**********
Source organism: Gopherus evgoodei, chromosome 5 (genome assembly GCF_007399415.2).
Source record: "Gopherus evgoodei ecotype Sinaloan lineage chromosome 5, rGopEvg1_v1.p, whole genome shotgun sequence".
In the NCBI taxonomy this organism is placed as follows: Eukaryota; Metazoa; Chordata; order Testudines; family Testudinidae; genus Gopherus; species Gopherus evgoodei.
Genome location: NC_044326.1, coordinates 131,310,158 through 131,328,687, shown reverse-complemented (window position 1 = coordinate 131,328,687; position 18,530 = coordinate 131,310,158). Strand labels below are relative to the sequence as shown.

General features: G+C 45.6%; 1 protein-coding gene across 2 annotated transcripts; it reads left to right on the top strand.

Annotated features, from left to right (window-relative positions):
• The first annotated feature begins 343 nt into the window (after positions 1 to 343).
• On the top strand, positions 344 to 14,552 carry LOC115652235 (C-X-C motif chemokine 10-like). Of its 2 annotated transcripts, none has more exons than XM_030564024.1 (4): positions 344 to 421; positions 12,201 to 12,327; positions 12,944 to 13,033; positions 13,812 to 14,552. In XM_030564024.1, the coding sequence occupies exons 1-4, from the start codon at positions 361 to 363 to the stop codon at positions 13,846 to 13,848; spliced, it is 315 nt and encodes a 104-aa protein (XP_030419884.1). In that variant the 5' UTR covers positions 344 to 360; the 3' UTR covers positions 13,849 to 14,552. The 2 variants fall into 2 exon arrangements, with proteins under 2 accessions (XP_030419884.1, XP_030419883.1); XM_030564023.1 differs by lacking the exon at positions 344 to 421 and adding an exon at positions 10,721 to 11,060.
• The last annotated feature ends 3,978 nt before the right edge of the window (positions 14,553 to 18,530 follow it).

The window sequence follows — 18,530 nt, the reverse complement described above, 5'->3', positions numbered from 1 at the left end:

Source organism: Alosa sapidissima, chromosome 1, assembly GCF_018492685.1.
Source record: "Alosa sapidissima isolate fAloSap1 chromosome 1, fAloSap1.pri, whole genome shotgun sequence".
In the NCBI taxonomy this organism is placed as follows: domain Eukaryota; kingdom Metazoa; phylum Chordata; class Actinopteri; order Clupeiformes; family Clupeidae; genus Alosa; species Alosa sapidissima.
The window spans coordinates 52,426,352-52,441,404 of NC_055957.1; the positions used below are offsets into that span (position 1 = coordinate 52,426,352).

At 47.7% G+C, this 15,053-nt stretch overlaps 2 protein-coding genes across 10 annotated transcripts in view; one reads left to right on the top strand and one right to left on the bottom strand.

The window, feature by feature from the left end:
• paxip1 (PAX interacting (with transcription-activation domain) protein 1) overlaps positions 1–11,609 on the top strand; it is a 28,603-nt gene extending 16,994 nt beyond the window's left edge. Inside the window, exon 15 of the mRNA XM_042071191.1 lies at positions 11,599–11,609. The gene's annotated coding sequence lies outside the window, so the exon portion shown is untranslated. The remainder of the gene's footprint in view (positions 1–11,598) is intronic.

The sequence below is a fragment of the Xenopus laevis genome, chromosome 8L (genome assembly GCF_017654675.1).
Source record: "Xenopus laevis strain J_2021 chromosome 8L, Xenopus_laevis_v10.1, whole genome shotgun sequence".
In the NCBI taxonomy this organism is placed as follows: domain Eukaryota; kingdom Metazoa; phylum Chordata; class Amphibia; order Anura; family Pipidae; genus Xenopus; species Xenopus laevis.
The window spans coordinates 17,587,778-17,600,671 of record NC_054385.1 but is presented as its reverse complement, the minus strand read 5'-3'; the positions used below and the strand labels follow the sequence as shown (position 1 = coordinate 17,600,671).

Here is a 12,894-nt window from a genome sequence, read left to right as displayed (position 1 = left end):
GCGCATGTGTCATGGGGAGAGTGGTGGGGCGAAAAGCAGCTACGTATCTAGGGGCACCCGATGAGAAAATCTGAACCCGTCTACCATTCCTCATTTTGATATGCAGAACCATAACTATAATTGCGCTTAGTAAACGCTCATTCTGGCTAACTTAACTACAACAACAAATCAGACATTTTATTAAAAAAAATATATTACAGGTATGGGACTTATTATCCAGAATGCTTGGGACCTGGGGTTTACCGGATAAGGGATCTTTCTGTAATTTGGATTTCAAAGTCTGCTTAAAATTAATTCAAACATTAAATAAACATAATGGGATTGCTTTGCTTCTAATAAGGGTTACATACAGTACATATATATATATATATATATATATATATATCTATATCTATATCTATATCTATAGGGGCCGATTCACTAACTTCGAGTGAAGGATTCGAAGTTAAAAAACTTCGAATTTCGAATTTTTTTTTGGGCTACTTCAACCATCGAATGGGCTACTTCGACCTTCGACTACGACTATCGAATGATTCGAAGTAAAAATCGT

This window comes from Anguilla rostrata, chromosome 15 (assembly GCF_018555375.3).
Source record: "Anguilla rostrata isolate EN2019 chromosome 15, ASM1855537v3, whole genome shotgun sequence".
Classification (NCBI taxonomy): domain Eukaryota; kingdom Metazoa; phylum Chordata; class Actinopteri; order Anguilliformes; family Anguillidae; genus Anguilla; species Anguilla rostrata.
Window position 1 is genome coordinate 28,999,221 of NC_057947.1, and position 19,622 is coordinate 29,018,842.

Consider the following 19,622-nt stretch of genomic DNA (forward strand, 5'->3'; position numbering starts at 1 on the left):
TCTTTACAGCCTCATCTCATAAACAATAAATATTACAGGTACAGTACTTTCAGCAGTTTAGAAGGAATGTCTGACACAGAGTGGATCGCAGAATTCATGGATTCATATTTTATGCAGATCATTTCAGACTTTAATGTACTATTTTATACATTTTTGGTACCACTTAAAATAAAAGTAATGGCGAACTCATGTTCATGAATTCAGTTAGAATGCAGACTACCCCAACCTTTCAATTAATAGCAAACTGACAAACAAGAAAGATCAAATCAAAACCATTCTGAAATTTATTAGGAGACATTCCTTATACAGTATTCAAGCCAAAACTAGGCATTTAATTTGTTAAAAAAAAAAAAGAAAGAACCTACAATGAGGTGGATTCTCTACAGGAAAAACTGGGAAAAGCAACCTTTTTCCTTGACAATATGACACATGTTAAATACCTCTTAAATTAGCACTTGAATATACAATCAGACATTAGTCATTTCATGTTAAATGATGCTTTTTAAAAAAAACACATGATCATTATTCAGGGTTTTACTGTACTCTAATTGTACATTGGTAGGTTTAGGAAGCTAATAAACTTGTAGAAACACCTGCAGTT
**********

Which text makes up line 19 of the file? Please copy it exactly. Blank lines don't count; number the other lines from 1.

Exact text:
Source record: "Xenopus laevis strain J_2021 chromosome 8L, Xenopus_laevis_v10.1, whole genome shotgun sequence".